Whether you are new to GraphQL or already an old hat in the game, you've undoubtedly come across Relay. Relay was designed and developed in response to the real-world needs that arose after Facebook released GraphQL for companywide adoption. Simply put, Relay solves the problems you've undoubtedly faced yourself.
To be fair, Relay does need a little bit of setup, and the server needs to support some assumptions that Relay will make of it. Regarding the assumptions, well, Hygraph supports Relay out of the box! Nothing special is needed, you can use Relay today.
Regarding the boilerplate, well, that's what this post is intended to help solve. By far, the simplest way to get started with Relay would be using an existing web framework. We are somewhat bullish on NextjS here at Hygraph, and they have a Relay framework that we've based our example on. You can skip to the cloning step directly right here.
#What is Relay
Relay is ultimately composed of a few "primitives" or building blocks that assist with the adoption of GraphQL in your project.
First, Relay includes an Environment constructor that handles the injection of the network layer and store throughout your app.
The network layer can be thought of as
Fetch on steroids. It allows you to define the method in which you'll query your GraphQL endpoint throughout the application. If you need to define auth tokens or any other type of network settings, this is the place to do it. By default, a sensible local cache is also enabled.
The store is a type of local data "state manager." This allows you to arbitrarily fetch content throughout your application "after" it has been queried for by Relay, and will watch for updates. This lets you break out of the hierarchical data-dependency chain that composition can sometimes force on your app. Typically the parent needs to know about which data the child needs so that it can wire those dependencies down the composed stack. With the store, you can sort of pick bits of data from the store by key reference and drop them somewhere else in your application and they'll only be updated when the data is there.
This feature is where some of the more practical benefits of Relay come into their own. Relay comes with a series of Higher-Order Components that let you handle behavior such as pagination, watching/re-fetching, and Fragment management.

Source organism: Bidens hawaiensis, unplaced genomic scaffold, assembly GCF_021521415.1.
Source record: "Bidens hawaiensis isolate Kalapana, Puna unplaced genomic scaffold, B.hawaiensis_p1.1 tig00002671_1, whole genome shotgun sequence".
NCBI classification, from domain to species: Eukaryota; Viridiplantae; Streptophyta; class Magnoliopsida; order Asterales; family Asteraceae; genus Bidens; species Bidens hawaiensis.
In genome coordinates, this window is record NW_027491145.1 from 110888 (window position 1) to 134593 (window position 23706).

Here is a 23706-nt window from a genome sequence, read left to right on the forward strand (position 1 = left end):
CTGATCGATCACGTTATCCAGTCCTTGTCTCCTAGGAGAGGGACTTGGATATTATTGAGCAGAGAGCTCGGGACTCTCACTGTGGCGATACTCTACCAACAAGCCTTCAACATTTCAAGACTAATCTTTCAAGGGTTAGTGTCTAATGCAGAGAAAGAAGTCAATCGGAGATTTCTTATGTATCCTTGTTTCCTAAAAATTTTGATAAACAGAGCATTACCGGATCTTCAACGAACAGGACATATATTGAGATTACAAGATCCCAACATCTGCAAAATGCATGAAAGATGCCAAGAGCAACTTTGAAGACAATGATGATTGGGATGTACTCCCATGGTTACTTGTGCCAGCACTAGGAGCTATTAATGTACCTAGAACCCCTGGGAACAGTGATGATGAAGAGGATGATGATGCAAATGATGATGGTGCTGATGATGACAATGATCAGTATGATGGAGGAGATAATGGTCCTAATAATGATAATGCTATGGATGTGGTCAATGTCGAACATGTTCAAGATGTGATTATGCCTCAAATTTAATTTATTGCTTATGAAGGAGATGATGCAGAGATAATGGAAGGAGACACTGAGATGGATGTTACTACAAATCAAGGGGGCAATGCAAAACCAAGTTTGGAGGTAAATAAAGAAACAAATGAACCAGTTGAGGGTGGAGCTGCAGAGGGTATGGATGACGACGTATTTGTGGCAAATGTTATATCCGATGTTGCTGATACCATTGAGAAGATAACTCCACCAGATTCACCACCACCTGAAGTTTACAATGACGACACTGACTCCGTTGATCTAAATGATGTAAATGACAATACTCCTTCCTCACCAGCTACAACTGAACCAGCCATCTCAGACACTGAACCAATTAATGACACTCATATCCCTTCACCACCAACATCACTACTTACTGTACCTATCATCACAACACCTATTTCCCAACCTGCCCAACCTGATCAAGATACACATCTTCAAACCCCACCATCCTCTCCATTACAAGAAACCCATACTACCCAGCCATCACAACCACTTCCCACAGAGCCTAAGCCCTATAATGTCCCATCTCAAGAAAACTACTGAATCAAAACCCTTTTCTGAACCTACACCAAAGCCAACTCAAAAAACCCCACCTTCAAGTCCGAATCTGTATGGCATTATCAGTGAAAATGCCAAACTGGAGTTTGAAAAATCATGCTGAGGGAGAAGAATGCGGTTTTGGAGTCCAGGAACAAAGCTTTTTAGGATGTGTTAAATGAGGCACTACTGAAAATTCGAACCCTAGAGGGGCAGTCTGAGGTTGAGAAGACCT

We've linked the documentation to each of the respective components, but let's look at the Fragment Container (their term for the HOC). What makes this so special is that the individual component is allowed to declare the data it will be needing, and Relay guarantees the component won't load until the data requested is present! That's a major safety feature! For those who've worked with Gatsby, this is quite similar to how exporting fragments from components works, except that with Relay, you can pass arguments to the components which let you work with variables. That is a substantial developer experience boost.
To achieve these benefits listed above, Relay needs to know a few things about your project. First, it needs to know about your Schema, then it needs to know about all the queries you are using and all the fragments that individual components have declared. It then needs to optimize all of those so that at runtime, it can make clean and succinct queries (or mutations) to your server.
To do all of that, Relay has some built-in tooling for downloading your schema and for pre-compiling your queries. To assist the tooling Relay does expect a consistent naming convention that it will warn you about if you don't adhere. This generally follows the pattern of "Filename" followed by the expected property you assign to the response. In the case of the linked example, we'd see a Fragment named something like
fragment Pizza_pizza, which corresponds to the name of the file
Pizza and the property I assign the response to,
Obviously, there's much more that one could learn about Relay, and I encourage you to do so. Whether you are wanting to embrace full type-safety through your code and data dependencies, or are simply trying to avoid prop-drilling data through layers of nested composition (particularly dangerous in a team setting) - Relay will help you solve all of those architecture pieces and more.
Pagination is one area in particular where users get into a lot of trouble when they first adopt GraphQL. Relay will take a series of filters that define what a page is and then return helpers to indicate a loading status, whether or not there are more elements to fetch and the ability to define directionality in the fetching.
Hygraph, for its part, implements the required
node interface, pagination filters, and generated
connection types for you already so you can simply plug any Hygraph API in to a Relay project, run the tooling to introspect the schema, and be ready to work.